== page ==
mise à jour du
21 mai 2006
Physiol Behav.
Caffeine deprivation affects vigilance performance
and mood
Lane JD, Phillips-Bute BG.
Department of Psychiatry and Behavioral Sciences,
Duke University Medical Center, Durham, USA.


The effects of brief caffeine deprivation on vigilance performance, mood, and symptoms of caffeine withdrawal were studied in habitual coffee drinkers. Thirty male and female coffee drinkers were tested twice at midday (1130 to 1330 hours) after mornings in which they either consumed caffeinated beverages ad lib or abstained. Vigilance performance was tested with a 30-min computerized visual monitoring task. Mood and withdrawal symptom reports were collected by questionnaires. Caffeine deprivation was associated with impaired vigilance performance characterized by a reduction in the percentage of targets detected and an increase in response time, and by subjective reports of decreased vigor and increased fatigue and symptoms characterized by sleepiness, headache, and reduced ability to work. Even short periods of caffeine deprivation, equivalent in length to skipping regular morning coffee, can produce deficits in sustained attention and noticeable unpleasant caffeine-withdrawal symptoms in habitual coffee drinkers. Such symptoms may be a common side-effect of habitual caffeine consumption that contributes to the maintenance of this behavior.
CAFFEINE is one of the most popular drugs in the world today, and it is consumed by more than 85% of Americans. Unfortunately, the habitual use of caffeine is not free of detrimental consequences for health and well-being. Perhaps the most common adverse effect of habitual caffeine consumption is the pattern of symptoms that characteristically appears when habitual consumers abruptly stop caffeine intake, a syndrome labeled caffeine withdrawal. The clearest symptom of caffeine withdrawal is headache, which was described in the literature as early as 1952. The caffeine withdrawal syndrome is also characterized by sleepiness and fatigue, irritability, and difficulty concentrating, and some studies have reported the appearance of flu-like symptoms and clinically meaningful levels of depression and anxiety. Caffeine withdrawal is a concern not only for heavy coffee drinkers. Symptoms of headache, fatigue, sleepiness and decreased vigor, alertness, and activity were observed on days of abstinence in people who normally consumed as little as 100 mg of caffeine per day, which is the amount contained in a single cup of coffee. Given the experimental evidence and the widespread consumption of caffeine in coffee, tea, soft drinks and medications, the majority of the population is at risk for the appearance of the caffeine withdrawal syndrome if their normal patterns of intake are disrupted. The impact that this syndrome may have on health and behavior deserves investigation.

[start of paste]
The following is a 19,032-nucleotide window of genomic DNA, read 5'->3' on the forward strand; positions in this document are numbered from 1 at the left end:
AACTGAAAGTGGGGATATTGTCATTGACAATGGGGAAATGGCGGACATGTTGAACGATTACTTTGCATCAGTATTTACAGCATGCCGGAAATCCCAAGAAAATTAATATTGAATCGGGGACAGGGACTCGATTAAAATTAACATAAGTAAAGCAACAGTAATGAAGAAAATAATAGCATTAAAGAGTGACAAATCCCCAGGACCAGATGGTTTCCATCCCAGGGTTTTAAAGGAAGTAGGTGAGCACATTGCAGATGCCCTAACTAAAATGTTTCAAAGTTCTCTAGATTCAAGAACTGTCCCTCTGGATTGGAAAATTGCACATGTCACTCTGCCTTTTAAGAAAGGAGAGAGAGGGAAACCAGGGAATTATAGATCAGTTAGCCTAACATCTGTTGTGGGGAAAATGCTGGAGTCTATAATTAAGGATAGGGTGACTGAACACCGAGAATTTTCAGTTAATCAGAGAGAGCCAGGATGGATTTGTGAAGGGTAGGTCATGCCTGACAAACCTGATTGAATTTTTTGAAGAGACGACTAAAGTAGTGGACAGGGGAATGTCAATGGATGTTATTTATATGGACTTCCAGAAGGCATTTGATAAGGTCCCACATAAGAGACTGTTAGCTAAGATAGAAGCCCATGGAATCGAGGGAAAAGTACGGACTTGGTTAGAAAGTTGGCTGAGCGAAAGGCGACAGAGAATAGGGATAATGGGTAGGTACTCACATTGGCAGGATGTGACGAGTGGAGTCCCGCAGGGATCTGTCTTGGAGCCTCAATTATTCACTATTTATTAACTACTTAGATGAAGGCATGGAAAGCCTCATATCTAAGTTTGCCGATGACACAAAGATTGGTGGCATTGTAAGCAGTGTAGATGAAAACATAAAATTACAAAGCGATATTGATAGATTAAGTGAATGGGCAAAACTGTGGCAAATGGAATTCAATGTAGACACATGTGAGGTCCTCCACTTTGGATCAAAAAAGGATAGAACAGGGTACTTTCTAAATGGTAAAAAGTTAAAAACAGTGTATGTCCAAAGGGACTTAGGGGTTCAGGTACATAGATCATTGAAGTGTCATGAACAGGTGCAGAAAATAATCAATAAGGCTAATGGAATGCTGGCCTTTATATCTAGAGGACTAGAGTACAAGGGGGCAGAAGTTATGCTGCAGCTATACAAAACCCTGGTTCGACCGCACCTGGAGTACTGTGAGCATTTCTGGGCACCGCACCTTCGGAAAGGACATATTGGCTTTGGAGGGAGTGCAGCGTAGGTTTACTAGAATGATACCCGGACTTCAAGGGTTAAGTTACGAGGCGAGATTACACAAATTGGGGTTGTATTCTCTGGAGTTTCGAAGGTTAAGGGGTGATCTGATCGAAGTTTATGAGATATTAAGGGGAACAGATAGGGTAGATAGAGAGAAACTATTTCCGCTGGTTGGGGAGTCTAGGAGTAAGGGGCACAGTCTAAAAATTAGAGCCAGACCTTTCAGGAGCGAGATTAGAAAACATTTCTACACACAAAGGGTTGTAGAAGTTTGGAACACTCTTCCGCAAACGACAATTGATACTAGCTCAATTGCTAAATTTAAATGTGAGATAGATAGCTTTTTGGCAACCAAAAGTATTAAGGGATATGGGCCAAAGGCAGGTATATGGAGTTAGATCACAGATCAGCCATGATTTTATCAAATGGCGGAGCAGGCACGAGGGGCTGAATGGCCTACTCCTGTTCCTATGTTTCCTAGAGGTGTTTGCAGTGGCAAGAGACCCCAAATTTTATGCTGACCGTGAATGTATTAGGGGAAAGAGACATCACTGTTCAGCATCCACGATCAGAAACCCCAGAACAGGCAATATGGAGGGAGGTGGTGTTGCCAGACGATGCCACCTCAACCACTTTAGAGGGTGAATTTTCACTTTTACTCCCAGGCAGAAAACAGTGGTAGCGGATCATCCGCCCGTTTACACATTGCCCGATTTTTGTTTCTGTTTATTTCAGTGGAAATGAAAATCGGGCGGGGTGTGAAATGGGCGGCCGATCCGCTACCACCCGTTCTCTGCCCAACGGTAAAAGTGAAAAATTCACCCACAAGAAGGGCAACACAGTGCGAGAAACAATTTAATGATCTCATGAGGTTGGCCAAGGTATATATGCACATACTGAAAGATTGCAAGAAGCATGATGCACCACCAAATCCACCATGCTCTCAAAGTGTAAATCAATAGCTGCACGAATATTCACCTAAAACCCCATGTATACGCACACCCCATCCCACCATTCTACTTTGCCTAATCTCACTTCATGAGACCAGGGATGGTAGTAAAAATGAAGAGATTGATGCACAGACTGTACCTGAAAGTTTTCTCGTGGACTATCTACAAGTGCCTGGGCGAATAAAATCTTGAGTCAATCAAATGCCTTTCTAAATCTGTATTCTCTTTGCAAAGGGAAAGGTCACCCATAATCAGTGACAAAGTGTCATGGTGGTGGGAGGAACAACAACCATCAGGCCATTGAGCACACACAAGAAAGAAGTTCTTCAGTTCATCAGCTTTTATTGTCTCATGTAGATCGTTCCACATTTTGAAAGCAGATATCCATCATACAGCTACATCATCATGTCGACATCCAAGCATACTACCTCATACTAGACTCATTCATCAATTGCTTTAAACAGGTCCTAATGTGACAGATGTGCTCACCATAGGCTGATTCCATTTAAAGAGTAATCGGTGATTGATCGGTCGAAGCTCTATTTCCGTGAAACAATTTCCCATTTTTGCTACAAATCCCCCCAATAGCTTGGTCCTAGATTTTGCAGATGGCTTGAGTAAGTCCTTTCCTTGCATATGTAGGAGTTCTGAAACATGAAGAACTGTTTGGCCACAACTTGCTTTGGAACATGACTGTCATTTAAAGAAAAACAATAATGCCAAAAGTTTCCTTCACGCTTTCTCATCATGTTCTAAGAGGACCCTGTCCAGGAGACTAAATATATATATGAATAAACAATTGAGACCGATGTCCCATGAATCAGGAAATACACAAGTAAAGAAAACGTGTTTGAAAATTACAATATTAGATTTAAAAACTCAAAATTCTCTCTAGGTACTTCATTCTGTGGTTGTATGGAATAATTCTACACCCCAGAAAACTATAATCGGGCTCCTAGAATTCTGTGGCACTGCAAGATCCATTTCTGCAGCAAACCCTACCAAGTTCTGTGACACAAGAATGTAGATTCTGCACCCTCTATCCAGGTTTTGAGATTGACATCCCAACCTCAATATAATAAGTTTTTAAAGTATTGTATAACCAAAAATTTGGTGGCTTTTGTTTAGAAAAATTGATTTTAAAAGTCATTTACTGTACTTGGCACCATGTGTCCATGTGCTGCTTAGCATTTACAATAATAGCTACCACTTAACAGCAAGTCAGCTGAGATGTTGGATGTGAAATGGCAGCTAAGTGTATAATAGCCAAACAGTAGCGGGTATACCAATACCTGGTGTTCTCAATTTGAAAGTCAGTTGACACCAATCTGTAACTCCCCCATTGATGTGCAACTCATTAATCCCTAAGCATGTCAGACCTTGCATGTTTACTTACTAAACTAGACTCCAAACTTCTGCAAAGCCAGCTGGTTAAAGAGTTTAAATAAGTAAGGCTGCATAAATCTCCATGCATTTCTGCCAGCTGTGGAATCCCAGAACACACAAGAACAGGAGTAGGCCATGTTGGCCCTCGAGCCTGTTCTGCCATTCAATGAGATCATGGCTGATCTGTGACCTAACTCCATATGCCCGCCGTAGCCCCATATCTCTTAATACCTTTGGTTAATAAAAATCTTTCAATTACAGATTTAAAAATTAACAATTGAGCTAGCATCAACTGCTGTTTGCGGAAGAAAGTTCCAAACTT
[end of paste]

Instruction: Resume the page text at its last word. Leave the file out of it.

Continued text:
Most experimental investigations of caffeine withdrawal symptoms have involved several days or more of caffeine deprivation, a research strategy that provides the opportunity to observe the full range and intensity of clinical symptoms. However, such extended periods of abstinence are rare in everyday life. We have recently been investigating the effects of shorter periods of deprivation, equivalent to the situation in which someone misses his or her morning coffee. Such periods of deprivation, lasting only a few hours beyond the time of normal consumption, are probably common in the course of daily life. Evidence from our studies and those of other investigators suggests even brief deprivation can lead to noticeable symptoms of headache and fatigue in habitual coffee drinkers.